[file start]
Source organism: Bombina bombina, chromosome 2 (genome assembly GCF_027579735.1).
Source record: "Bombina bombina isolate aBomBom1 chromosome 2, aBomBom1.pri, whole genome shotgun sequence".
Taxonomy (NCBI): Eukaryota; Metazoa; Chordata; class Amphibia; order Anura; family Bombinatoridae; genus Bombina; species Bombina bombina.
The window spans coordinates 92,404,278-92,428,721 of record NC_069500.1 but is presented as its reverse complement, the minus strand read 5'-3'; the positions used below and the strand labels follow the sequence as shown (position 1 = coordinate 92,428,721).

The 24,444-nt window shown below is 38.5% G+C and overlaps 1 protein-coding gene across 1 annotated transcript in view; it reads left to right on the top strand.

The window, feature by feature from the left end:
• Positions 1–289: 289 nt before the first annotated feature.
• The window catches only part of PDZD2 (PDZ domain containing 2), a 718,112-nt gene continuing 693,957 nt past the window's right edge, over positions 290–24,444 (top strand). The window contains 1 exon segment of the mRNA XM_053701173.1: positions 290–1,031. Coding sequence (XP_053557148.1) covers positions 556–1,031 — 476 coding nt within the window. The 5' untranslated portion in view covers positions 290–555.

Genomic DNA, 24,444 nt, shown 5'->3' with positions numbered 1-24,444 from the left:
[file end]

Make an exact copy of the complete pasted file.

Source organism: Bombina bombina, chromosome 2 (genome assembly GCF_027579735.1).
Source record: "Bombina bombina isolate aBomBom1 chromosome 2, aBomBom1.pri, whole genome shotgun sequence".
Taxonomy (NCBI): Eukaryota; Metazoa; Chordata; class Amphibia; order Anura; family Bombinatoridae; genus Bombina; species Bombina bombina.
The window spans coordinates 92,404,278-92,428,721 of record NC_069500.1 but is presented as its reverse complement, the minus strand read 5'-3'; the positions used below and the strand labels follow the sequence as shown (position 1 = coordinate 92,428,721).

The 24,444-nt window shown below is 38.5% G+C and overlaps 1 protein-coding gene across 1 annotated transcript in view; it reads left to right on the top strand.

The window, feature by feature from the left end:
• Positions 1–289: 289 nt before the first annotated feature.
• The window catches only part of PDZD2 (PDZ domain containing 2), a 718,112-nt gene continuing 693,957 nt past the window's right edge, over positions 290–24,444 (top strand). The window contains 1 exon segment of the mRNA XM_053701173.1: positions 290–1,031. Coding sequence (XP_053557148.1) covers positions 556–1,031 — 476 coding nt within the window. The 5' untranslated portion in view covers positions 290–555.

Genomic DNA, 24,444 nt, shown 5'->3' with positions numbered 1-24,444 from the left: